The battle over Jericho's Underhill property, an issue that has been raging on for over ten years, is a step closer to being resolved. Governor George Pataki announced an agreement late last week to preserve the property - a step that will protect one of the last undeveloped tracts in Nassau County.
Under the agreement, New York State, Nassau County and the Town of Oyster Bay will acquire 50 acres of environmentally-sensitive land in a state-designated Special Groundwater Protection Area above the county's sole source aquifer.
"This landmark agreement will help preserve some of the most precious open spaces in Nassau County, ensuring that this valuable resource will be protected for the benefit of future generations," said Pataki. "By working together with local community leaders, concerned citizens and environmental groups we've reached a consensus that will protect these beautiful green spaces for the enjoyment of thousands of Long Island families. Since 1995, we've preserved nearly 400,000 acres of environmentally sensitive land throughout New York State, and the preservation of the Underhill Property will build on that tremendous record of success."
According to the proposal, 50 acres of the Underhill Property will be purchased from landowner Roger Tilles using preservation funds from the town, county and state. The state will use $7.5 million from the Environmental Protection Fund (EPF) to acquire 25 acres of the site. Nassau County will acquire 16.67 acres for $5 million and the Town of Oyster Bay will purchase 8.33 acres for $2.5 million with another $5 million earmarked to settle lawsuits.
In addition, the development rights of an additional 20 acres would be contributed by Bill and Ellen Doremus who own the property adjacent to Underhill. Added to the existing 25-acre Oyster Bay Town Preserve, a 95-acre Underhill Preserve would be established.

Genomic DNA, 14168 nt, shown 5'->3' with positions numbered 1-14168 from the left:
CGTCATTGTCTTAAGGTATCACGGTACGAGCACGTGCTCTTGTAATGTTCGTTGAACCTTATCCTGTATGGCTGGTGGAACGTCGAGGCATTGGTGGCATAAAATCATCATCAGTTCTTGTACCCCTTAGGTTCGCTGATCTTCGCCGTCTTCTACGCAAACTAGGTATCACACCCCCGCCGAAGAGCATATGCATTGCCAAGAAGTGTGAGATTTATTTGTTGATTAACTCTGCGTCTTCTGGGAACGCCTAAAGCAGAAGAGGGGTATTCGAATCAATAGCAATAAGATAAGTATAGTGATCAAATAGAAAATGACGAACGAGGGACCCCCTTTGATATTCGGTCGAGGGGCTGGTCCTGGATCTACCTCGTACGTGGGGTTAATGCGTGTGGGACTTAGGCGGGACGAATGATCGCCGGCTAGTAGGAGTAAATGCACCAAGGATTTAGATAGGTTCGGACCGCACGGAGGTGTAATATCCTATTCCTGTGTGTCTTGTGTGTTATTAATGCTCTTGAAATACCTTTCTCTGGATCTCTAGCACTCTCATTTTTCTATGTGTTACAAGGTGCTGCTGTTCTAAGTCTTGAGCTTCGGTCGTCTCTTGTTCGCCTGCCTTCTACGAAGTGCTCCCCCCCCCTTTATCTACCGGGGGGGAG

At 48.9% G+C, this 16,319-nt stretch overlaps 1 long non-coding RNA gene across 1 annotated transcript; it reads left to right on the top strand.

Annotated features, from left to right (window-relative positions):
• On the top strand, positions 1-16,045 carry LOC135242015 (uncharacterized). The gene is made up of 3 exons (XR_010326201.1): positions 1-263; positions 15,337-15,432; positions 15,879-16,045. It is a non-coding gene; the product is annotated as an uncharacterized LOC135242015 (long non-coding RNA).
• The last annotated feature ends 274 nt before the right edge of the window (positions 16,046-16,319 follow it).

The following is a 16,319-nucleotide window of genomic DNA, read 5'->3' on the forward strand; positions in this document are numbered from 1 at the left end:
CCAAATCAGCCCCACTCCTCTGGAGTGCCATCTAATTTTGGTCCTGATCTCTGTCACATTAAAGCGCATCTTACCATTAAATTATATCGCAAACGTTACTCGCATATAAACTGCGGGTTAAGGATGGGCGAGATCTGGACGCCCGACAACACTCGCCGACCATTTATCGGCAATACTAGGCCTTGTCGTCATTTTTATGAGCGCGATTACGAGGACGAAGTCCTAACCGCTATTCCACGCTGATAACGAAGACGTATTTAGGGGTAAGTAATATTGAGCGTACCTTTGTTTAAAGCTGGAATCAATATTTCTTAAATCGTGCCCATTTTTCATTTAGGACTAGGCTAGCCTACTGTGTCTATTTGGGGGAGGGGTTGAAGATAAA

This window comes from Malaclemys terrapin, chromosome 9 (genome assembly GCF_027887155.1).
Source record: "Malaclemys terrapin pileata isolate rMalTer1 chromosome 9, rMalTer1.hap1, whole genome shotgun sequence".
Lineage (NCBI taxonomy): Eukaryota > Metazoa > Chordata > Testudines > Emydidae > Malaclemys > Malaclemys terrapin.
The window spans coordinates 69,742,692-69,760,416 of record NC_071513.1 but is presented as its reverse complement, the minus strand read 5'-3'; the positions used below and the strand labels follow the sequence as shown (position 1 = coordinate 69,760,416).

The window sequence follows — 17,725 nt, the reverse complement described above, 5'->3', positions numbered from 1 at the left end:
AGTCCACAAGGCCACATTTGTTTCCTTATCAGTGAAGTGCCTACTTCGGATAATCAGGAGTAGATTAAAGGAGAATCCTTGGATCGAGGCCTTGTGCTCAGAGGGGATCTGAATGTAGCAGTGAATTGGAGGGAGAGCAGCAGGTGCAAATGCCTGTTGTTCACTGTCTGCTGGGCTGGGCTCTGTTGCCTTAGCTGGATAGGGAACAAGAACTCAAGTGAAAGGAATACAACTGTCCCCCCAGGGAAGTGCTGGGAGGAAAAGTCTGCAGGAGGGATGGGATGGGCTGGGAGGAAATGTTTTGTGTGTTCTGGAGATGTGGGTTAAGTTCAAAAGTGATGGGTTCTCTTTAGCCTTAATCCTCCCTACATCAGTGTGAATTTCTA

According to the proposal, the Holiday Organization, a development company, will build 102 single-family homes on the remaining 31 acres. Under the proposal, the developer agreed to sell 40 percent of the homes to people 55 and older to lessen the impact on the Jericho School District.
According to Town of Oyster Bay Supervisor John Venditto, the next few steps in the process should take between six and twelve months. They include all involved parties signing an agreement, certain parties producing the money to purchase the property, the developer must undergo the sub-division process with Nassau County, the town and Roger Tilles need to explain the terms of the settlement to the court, the court must approve it and the Town of Oyster Bay Board must vote on the settlement.
"I am delighted that under the leadership of Governor Pataki, we were able to bring together all of the many different constituencies to make this happen," said Venditto. "With permission to finally build on the land almost certain, the agreement, which leading environmental groups agree offers the best protection of the land is a realistic plan that will preserve the environmental integrity of the parcel while allowing suitable development."
Environmental and civic groups applauded the recent proposal to save the Underhill Property. Joseph Lorintz, past president and founder of the Society to Preserve Underhill and executive director of the Long Island Drinking Water Coalition said he was thrilled. "Governor Pataki went overboard to preserve Underhill and make the Venditto plan possible. This is a remarkable example of leadership at every level of government," he said. "Long Island is the clear beneficiary."
Town of Oyster Bay Councilwoman Bonnie Eisler, who had been negotiating with landowner Roger Tilles and developer Gerald Monter, announced a possible deal last month that would pay Tilles about $15 million to preserve approximately 46 acres. Environmental and civic leaders rejected her proposal and started a campaign to get Governor Pataki and the state involved in the process.
"This plan is very close to what I had originally proposed," said Eisler. "I originally said there was not going to be any more land available at the appraised price of $300,000 and that is true. It is more costly for those five extra acres," said Eisler. "At the end of the day, I am glad all of the parties came on board and we have preservation."
Venditto explained that, from an environmental standpoint, this proposal will benefit all of the Town of Oyster Bay, not just nearby residents, "I think it would be appropriate if a plaque were put on the property, not naming any names, but saying that this is what can happen when residents and their government come together and do the right thing by the community," said Venditto.
Although the proposal was verbalized by all interested parties, the next step is to put the details in writing. Venditto estimates that all involved parties will officially sign a written agreement within the next week.